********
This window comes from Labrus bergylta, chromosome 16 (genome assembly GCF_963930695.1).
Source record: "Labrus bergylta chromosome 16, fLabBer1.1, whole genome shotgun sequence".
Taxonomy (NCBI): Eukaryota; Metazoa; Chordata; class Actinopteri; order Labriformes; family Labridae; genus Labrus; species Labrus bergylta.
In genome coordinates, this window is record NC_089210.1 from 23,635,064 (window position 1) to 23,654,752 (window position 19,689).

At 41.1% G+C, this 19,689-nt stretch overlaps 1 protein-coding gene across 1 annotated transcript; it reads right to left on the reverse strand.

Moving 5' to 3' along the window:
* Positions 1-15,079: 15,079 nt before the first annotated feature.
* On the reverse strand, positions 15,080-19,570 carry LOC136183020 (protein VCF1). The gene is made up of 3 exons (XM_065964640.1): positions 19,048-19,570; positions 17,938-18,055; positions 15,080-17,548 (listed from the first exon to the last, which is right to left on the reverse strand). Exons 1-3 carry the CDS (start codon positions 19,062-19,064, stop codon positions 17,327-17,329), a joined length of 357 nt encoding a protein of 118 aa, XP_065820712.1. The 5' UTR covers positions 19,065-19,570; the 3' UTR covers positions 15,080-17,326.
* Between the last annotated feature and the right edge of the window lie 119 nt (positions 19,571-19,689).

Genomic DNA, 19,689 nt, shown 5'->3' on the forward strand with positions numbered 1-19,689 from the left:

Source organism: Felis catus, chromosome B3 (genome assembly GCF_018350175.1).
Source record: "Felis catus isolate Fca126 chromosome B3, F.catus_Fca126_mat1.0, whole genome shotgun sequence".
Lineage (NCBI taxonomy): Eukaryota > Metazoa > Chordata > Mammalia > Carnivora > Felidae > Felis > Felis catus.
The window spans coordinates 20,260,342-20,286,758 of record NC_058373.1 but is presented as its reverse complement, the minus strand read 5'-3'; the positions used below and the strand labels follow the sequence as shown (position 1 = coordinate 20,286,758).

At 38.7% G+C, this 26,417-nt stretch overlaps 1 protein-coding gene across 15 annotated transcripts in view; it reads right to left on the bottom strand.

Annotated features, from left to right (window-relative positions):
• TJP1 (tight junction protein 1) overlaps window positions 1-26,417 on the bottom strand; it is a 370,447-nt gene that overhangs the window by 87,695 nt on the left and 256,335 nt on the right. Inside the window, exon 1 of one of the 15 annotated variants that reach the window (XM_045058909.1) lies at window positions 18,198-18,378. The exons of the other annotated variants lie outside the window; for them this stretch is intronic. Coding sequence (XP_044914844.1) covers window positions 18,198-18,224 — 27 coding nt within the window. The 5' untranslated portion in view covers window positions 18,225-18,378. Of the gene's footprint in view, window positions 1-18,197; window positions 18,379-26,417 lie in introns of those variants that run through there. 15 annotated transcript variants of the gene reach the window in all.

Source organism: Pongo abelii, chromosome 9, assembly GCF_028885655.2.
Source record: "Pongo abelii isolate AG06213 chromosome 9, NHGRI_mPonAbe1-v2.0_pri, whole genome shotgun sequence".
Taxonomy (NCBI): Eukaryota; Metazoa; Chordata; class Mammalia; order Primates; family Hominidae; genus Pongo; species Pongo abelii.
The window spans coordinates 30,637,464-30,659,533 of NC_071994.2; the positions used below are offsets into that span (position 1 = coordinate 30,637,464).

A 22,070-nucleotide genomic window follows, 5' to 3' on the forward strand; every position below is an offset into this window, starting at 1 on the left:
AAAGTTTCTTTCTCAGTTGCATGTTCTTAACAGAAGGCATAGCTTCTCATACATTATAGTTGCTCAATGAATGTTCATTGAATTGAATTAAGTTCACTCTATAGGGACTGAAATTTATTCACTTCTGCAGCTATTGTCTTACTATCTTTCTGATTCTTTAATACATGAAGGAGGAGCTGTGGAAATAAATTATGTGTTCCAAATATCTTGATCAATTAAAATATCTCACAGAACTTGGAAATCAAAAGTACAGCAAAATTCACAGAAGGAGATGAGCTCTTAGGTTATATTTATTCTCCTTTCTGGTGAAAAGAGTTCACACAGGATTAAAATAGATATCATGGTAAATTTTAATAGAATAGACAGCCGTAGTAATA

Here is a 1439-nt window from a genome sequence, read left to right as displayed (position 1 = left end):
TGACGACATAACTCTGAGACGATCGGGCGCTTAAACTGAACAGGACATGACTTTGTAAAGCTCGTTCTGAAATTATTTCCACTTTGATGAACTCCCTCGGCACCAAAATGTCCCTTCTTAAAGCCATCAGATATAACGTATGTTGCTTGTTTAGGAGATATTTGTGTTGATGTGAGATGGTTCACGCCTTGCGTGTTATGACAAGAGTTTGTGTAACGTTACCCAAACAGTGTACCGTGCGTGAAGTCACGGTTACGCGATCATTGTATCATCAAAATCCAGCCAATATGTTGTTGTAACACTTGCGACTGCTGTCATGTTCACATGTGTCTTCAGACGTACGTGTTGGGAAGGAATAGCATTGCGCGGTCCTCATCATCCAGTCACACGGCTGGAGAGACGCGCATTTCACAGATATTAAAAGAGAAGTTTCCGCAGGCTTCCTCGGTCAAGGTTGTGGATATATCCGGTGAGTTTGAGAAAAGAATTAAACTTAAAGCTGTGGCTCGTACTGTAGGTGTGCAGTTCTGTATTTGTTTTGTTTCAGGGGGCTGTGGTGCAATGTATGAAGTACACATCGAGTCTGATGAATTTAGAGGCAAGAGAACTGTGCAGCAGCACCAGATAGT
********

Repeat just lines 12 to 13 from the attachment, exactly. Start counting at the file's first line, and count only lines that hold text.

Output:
Source record: "Felis catus isolate Fca126 chromosome B3, F.catus_Fca126_mat1.0, whole genome shotgun sequence".
Lineage (NCBI taxonomy): Eukaryota > Metazoa > Chordata > Mammalia > Carnivora > Felidae > Felis > Felis catus.